Can you find a reference to Harrison’s leadership outside the Reuters article (or the chain of articles based on it)? It may be true but I can’t find it

    That’s me being generous and fact-based. I’m not going to say that he isn’t leading the task force, because I can’t find any proof beyond the Wikipedia page. I wouldn’t use Wikipedia as a source. So I have Wikipedia and you have the labradoodle hit piece. Somewhere there’s an authoritative answer. This is a government post after all. I’m not going to shoot you down because I could be wrong. On the other hand, if I wrote an article claiming that someone heads a federal task force and the only support I could find was one sneering newspaper article, I’d dig further before submitting, or at least I’d dig when someone questioned it afterwards.

    In summary, in questioning your article, I cited his HHS bio as authoritative proof that he was deputy chief of staff (which you omitted from your article) and I said that I couldn’t verify your claim that he was heading the task force. That’s sufficient to raise doubts about your article.

  69. @95 South:

    Do you truly believe that an average reader

    I would expect the average reader to click through and read the Reuters piece, which contains the info you note.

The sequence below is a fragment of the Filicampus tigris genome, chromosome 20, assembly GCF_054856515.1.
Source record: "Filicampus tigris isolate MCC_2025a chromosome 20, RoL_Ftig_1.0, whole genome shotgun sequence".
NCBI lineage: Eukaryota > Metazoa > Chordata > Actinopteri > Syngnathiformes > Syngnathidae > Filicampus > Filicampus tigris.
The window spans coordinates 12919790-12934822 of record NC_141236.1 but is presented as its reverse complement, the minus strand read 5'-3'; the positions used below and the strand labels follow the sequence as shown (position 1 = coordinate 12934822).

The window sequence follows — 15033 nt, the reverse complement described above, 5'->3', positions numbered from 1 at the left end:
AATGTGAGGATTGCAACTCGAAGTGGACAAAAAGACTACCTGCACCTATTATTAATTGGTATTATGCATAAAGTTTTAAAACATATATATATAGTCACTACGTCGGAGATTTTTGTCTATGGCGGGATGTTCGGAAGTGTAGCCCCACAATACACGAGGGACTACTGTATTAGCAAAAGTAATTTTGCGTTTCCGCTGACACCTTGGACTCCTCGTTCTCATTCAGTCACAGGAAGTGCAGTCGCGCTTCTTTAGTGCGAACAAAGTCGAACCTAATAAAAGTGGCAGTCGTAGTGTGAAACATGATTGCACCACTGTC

So. basically, you are just being contrarian.

  70. @95 South: Here’s a way that you might have approached this:

    I think you are being unfair pointing out the Labradoodle angle. Don’t you think that his 18 months as deputy chief of staff, plus his prior federal government experience, make him qualified for this job?

    Are you over-reacting to the Reuters headline, perhaps.

    Even better would be demonstrating why you think this, but the above would have been a lot more engaging.

  71. Essentially, you think he deserves the benefit of the doubt and I am less inclined to give it given this admin’s overall track record (especially on the Covid-19 response).

  72. 95 South says:

    We’re arguing over how I commented about an article that didn’t mention relevant experience rather than how you wrote it?

  73. 95 South says:

    You know how a reader can decide if the decision to promote deserves the benefit of the doubt? You can mention his prior position and correctly describe his current position.

  74. @95 South: Your dedication to protecting Mr. Harrison’s reputation is noted.

    As is your inability to do anything other than essentially repeat the same thing over and over.